"We are sending an armada. Very powerful," Trump told Bartiromo. "We have submarines. Very powerful. Far more powerful than the aircraft carrier. That, I can tell you."
Fast-forward to a report Tuesday in the New York Times headlined: "Aircraft Carrier Wasn't Sailing to Deter North Korea, as U.S. Suggested
." What the Times reported is that the Carl Vinson and three other ships in its group were, at the moment Trump and his administration were touting them, headed "to take part in joint exercises with the Australian Navy in the Indian Ocean, 3,500 miles southwest of the Korean Peninsula."
The communications mix-up, according to the Times, was the result of "a glitch-ridden sequence of events, from an ill-timed announcement of the deployment by the military's Pacific Command to a partially erroneous explanation by the defense secretary, Jim Mattis."
Except not at all, if you take White House press secretary Sean Spicer's word for it. "We have an armada going toward the peninsula. That's a fact," Spicer told a skeptical press corps during his daily briefing on Wednesday.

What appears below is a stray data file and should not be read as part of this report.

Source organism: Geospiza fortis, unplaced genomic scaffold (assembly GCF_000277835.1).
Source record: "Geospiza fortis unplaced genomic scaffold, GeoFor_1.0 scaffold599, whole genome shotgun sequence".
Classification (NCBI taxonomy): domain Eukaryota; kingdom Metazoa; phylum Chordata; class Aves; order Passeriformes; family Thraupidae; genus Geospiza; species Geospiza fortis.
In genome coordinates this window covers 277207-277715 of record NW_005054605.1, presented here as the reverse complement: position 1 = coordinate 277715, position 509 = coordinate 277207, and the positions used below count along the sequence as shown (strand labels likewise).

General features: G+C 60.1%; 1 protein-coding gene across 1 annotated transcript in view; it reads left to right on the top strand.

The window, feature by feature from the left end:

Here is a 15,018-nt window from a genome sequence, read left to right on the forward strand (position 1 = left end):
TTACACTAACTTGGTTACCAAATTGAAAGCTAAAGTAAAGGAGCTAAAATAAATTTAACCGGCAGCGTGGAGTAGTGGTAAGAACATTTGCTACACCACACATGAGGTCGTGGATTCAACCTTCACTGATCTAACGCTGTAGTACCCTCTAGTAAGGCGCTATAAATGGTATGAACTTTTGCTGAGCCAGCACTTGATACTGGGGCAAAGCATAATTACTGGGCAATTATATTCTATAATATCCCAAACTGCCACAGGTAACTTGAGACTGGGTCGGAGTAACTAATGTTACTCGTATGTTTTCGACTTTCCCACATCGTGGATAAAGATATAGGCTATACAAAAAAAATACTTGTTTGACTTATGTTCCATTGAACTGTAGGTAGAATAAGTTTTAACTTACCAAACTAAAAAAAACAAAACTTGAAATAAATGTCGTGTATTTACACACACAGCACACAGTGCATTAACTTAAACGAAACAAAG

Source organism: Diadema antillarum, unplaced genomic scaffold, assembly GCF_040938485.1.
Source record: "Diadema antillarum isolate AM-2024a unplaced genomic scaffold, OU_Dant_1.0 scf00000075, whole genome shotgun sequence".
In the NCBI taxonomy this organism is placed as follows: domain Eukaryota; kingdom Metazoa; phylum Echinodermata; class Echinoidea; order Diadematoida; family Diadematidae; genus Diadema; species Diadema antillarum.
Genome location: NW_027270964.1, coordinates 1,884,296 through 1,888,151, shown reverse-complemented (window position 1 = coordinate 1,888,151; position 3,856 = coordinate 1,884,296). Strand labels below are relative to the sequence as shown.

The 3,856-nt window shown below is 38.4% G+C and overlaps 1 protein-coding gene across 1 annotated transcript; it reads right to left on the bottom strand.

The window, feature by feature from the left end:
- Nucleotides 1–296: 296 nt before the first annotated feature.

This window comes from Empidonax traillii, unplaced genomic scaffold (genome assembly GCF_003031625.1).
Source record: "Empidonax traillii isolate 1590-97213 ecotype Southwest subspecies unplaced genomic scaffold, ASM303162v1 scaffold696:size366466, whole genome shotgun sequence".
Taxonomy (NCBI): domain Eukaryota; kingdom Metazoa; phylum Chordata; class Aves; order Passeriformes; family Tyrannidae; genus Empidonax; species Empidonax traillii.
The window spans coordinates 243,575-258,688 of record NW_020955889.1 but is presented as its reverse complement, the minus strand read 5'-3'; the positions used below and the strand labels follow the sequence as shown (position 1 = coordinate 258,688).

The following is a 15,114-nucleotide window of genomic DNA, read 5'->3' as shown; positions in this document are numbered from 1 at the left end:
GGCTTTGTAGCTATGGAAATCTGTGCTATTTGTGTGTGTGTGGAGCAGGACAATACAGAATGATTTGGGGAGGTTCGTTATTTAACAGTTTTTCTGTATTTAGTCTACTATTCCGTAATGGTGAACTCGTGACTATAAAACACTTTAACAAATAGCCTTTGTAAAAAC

Spicer's argument goes like this: Trump said there was an armada headed toward the Korean peninsula. There is. So, in the broadest sense of the word "sending," Trump was 100 percent right
But, go back and read Trump's quote above -- for the third time, and yes, I am counting. The clear implication that Trump is making is that the "armada" is chugging to the Korean peninsula literally as he is speaking to Bartiromo. And that it is the sort of muscular response that the world community can and should expect in the aftermath of future provocations.
That message wouldn't be sent as powerfully if Trump has told Bartiromo: "We are sending the Carl Vinson to the Korean Peninsula after it gets back from some maneuvers in the Indian Ocean." The sense of urgency, of an immediate -- and tough -- reaction to the threats of a rogue nation would be lost.
Remember that President Trump is a big believer in political theater and the power of perception. And that moment with Bartiromo was just too good to pass up. A muscular leader sending a message to a country he believes was badly mishandled by his predecessor.
And so, Trump said what he said -- which, as Spicer rightly points out, wasn't a lie. It just wasn't the whole truth.
Trump has stretched the expectations of what a president can do or say almost since the day he entered the presidential campaign in June 2015. This is just the latest example.